The subgroup of bucindolol-treated subjects with a reduction in norepinephrine identified by likelihood analysis to be at increased risk of death comprised patients with more advanced (class IV versus III) heart failure, higher baseline norepinephrine levels, more depressed LV and RV function, and a trend for a greater proportion of blacks versus nonblacks. Thus, the sympatholytic effects of bucindolol probably led to adverse outcomes in a subset of subjects with severe myocardial dysfunction who were dependent on adrenergic activity for cardiac functional support; however, such a mechanism has not been proved by our data, and other explanations are possible.
The only previously published clinical trial data on the relation of changes in systemic adrenergic activity to outcomes are from Cooperative New Scandinavian Enalapril Survival Study (CONSENSUS),12 in which neurohormonal changes at 6 weeks were unrelated to outcome in 239 subjects, and the Valsartan Heart Failure Trial (Val-HeFT),14 in which absolute changes in norepinephrine at 4 months in 4301 patients did not predict differences but percent changes did predict differences in subsequent deaths in both the placebo-treated and valsartan-treated groups. However, unlike in Val-HeFT,14 we found a positive relation between increasing absolute levels of norepinephrine and increasing rates of death or death plus CHF hospitalization risk. The major new finding of the current study is that both decreases and increases in adrenergic activity can be associated with adverse clinical outcomes in a CHF population. The adverse effects of increases in norepinephrine can be abrogated by bucindolol, as opposed to the risks conferred by baseline norepinephrine.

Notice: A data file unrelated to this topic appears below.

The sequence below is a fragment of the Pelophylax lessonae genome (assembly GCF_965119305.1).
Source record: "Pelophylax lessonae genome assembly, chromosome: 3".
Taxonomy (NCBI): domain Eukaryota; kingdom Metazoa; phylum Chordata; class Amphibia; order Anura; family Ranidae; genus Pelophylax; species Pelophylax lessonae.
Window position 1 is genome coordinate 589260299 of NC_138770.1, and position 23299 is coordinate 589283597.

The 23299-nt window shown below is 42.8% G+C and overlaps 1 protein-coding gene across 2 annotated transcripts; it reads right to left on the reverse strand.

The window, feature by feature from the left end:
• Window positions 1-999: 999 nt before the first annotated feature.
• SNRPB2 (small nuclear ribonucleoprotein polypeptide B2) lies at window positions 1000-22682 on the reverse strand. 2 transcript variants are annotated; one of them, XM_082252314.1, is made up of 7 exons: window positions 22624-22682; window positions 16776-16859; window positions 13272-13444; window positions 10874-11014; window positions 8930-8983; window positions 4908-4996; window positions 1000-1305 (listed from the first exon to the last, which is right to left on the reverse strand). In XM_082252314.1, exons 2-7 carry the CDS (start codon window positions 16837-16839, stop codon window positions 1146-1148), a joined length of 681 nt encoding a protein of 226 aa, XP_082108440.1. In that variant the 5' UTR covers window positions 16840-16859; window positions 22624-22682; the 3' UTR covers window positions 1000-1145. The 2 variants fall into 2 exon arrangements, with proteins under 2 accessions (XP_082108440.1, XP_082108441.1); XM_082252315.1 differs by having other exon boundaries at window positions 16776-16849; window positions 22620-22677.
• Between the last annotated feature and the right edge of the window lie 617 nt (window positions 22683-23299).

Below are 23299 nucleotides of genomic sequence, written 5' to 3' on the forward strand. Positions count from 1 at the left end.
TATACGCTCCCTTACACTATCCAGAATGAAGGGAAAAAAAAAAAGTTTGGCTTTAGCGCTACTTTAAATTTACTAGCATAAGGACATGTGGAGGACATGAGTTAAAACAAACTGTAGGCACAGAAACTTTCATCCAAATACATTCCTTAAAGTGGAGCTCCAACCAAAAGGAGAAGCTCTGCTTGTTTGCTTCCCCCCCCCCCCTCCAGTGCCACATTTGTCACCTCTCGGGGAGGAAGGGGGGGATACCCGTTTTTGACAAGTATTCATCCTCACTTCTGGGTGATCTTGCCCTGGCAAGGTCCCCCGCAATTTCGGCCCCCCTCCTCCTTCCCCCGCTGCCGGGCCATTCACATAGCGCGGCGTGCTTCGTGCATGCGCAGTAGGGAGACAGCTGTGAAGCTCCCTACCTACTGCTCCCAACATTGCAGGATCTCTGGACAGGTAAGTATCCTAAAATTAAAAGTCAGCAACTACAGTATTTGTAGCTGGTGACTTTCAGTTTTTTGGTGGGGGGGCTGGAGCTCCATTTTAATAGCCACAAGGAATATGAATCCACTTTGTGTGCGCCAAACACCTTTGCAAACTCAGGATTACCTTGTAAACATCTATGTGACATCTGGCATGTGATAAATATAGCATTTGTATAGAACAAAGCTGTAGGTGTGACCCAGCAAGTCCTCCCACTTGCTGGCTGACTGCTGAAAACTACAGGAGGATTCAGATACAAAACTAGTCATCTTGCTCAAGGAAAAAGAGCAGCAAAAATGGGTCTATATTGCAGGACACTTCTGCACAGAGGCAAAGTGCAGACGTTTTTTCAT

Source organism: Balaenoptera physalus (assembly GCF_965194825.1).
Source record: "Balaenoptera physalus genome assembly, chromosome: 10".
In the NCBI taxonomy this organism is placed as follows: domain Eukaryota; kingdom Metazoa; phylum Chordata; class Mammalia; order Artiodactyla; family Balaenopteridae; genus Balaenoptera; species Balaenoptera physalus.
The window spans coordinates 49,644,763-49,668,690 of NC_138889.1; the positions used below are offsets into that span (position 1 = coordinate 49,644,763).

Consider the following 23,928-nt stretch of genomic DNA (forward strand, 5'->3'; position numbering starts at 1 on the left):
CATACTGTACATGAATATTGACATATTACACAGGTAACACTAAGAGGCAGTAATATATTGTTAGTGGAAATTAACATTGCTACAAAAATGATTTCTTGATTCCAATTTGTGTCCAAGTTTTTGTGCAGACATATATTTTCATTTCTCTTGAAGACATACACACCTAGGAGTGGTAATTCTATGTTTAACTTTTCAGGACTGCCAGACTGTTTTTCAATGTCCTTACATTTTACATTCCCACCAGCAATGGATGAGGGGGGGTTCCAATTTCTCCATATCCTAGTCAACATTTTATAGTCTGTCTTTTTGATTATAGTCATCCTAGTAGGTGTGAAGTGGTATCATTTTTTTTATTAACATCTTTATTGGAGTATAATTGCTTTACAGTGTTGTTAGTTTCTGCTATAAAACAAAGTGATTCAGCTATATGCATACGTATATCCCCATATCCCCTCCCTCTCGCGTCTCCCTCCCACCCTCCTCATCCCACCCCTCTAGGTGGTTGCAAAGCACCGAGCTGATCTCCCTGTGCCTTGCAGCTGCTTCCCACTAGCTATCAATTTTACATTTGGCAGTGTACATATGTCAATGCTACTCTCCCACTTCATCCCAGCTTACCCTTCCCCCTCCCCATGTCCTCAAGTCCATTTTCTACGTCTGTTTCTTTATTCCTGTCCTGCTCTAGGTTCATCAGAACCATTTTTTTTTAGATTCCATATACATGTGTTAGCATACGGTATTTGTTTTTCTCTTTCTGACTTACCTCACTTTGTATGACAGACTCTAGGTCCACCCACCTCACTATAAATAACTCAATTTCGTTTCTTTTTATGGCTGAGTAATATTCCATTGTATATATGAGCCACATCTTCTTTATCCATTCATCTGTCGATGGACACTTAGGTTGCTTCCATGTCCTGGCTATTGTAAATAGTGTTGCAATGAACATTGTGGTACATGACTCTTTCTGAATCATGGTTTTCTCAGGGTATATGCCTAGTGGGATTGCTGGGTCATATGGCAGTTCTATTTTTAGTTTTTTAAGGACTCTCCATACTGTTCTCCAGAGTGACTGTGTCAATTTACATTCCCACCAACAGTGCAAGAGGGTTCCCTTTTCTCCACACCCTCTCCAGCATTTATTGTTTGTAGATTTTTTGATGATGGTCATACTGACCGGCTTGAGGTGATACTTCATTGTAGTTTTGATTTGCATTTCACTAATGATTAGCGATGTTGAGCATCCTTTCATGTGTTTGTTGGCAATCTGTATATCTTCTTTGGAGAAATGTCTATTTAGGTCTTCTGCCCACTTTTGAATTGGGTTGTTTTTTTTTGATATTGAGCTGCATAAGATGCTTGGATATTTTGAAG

In summary, a comprehensive investigation of systemic adrenergic activity as estimated from peripheral venous norepinephrine levels measured in the BEST Trial indicates that in advanced CHF, (1) baseline norepinephrine is a predictor of adverse clinical outcomes but not therapeutic response, (2) both increases and decreases in norepinephrine at 3 months predict adverse outcomes, and (3) bucindolol mitigates the risk of increases in norepinephrine, but through its sympatholytic properties places certain types of patients at clinical risk from reductions in norepinephrine.
This trial was sponsored by the Department of Veterans Affairs Cooperative Studies Program (DVACSP) and the National Heart, Lung, and Blood Institute through an interagency agreement. Additional support was provided by Incara Pharmaceutical Company. Lori Planting of the DVACSP provided extensive administrative assistance in the preparation of the manuscript.
While this manuscript was in review, bucindolol was licensed from Incara and Indevus Pharmaceutical Company to Arca Discovery, Inc, in which Dr Bristow and the University of Colorado have equity interests.
Rundqvist B, Elam M, Bergmann-Sverrisdottir Y, et al. Increased cardiac adrenergic drive precedes generalized sympathetic activation in human heart failure. Circulation. 1997; 95: 169–175.
Bristow MR. β-Adrenergic receptor blockade in chronic heart failure. Circulation. 2000; 101: 558–569.
Swedberg K, Bristow MR, Cohn JN, et al. The effects of moxonidine SR, an imidazoline agonist, on plasma norepinephrine in patients with congestive heart failure. Circulation. 2002; 105: 1797–1803.
Benedict CR, Shelton B, Johnstone DE, et al. Prognostic significance of plasma norepinephrine in patients with asymptomatic left ventricular dysfunction. Circulation. 1996; 94: 690–697.
Swedberg K, Eneroth P, Kjekshus J, et al. Hormones regulating cardiovascular function in patients with severe congestive heart failure and their relation to mortality. Circulation. 1990; 82: 1730–1736.
Anand IS, Fisher LD, Chiang YT, et al. Changes in brain natriuretic peptide and norepinephrine over time and mortality and morbidity in the Valsartan Heart Failure Trial (Val-HeFT). Circulation. 2003; 107: 1278–1283.
Kalbfleisch JD, Prentice RL. The Statistical Analysis of Failure Time Data. New York, NY: John Wiley and Sons; 1980.
Green PJ, Silverman BW. Nonparametric Regression and Generalized Linear Models: A Roughness Penalty Approach. London: Chapman and Hall; 1994.